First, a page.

5. Eman Idil Bare @emanidil

Eman Idil Bare

Eman Idil Bare is the definition of hustle. The journalist-turned-fashion designer has found a way to combine both of her passions - to work for CBS National and start her own fashion line at 23 years of age. She employs women who came to Canada as refugees to stitch her brand together. Last year she took part in New York Fashion Week and showcased her ethically-sourced modest clothing with Black models and worked with a Black photographer. Eman also writes for Teen Vogue, Huffington Post and Muslim Girl and is a fashion editor for The Demureist. She is attending New York Law School to continue her ambitions. (Image:

6. Halima Jama @halimajama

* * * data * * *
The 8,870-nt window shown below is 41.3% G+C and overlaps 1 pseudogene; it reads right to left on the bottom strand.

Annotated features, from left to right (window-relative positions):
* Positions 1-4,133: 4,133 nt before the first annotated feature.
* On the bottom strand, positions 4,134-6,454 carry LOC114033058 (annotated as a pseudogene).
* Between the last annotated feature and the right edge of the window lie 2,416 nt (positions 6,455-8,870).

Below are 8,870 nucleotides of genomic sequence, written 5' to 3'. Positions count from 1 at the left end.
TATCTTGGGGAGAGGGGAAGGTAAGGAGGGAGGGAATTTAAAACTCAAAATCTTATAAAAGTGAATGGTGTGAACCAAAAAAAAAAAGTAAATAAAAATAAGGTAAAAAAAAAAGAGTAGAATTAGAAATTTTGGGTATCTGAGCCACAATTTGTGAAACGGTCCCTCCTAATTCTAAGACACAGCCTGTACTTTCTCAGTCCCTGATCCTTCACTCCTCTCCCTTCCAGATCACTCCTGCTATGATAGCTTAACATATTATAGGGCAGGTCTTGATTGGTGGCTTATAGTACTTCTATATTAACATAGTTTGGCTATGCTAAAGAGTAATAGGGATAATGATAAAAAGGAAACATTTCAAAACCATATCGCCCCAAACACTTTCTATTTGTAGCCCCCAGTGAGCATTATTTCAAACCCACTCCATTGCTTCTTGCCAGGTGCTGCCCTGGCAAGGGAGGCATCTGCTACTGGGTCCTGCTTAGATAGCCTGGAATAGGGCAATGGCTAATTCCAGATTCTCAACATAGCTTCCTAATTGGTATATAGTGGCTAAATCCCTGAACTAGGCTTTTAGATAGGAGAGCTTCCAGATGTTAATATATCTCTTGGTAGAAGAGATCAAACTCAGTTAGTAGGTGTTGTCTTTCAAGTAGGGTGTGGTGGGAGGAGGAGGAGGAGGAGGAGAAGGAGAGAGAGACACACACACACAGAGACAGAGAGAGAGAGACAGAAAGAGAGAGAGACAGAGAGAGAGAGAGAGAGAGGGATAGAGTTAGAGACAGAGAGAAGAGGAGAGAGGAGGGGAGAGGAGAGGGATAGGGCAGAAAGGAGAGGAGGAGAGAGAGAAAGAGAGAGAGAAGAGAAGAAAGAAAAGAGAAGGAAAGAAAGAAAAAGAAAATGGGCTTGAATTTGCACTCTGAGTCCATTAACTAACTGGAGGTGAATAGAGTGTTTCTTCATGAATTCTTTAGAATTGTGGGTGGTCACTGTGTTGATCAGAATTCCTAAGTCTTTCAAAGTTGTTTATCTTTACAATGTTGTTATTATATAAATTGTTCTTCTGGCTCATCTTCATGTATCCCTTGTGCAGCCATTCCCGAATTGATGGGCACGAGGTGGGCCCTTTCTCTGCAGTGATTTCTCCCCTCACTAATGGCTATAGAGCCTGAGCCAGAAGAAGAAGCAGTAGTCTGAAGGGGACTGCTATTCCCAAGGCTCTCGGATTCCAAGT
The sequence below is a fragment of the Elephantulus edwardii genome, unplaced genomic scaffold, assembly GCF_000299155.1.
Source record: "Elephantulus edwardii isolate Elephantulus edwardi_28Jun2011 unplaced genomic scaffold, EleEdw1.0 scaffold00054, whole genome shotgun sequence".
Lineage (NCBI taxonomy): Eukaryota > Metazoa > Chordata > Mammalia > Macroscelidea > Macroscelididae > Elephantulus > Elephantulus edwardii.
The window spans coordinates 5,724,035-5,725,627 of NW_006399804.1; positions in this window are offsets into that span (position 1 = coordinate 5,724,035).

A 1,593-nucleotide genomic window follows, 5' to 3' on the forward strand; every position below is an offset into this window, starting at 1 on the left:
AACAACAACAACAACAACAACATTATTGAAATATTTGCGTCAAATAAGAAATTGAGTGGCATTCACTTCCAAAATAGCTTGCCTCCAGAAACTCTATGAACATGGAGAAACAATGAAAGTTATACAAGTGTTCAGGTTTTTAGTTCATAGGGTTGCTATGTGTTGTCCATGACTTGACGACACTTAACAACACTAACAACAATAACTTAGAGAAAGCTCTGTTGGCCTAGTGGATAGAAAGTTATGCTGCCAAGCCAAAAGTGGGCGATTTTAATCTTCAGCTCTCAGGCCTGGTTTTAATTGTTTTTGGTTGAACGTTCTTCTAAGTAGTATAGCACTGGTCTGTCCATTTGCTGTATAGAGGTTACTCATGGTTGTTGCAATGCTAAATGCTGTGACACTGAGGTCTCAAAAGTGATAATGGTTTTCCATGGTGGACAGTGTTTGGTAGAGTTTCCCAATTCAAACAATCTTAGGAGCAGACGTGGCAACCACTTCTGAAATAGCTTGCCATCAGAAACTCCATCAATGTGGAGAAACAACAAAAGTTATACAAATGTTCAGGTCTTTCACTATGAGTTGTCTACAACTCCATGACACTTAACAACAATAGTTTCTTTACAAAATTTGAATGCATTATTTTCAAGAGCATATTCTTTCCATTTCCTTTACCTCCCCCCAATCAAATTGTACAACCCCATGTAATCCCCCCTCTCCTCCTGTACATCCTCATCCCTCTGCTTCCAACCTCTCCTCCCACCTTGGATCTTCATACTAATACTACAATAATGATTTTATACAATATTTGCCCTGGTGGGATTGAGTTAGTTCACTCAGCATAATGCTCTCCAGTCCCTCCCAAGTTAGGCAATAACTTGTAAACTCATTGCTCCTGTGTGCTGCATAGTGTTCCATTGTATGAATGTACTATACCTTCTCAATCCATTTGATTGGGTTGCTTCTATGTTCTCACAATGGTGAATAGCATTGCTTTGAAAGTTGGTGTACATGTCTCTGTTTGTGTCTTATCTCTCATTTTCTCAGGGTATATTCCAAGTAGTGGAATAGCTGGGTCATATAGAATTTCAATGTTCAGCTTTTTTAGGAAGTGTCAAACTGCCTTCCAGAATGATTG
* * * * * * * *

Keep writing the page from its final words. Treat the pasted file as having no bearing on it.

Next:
Halima Jama

Halima Jama likes reflecting and connecting the dots of history to the present. The Toronto-based Somali-Canadian wedding and events photographer, whose work was featured in an exhibition called “Scratch & Mix” at the Art Gallery of Ontario, has gained great success in her exhibit (and business) by showcasing her parent’s love story as inspiration for pieces in the exhibition. The exhibition also featured work from youth of color. As a photographer, she enjoys taking “then and now” pictures, often recreating the same shots and reflecting on how places have changed with time. Along with her wedding and family photography, Halima features duas, life mantras, travel photography and a positive vibe on her Instagram page. (Image: Instagram)

Sudduf Wyne

7. Sudduf Wyne @salamsudduf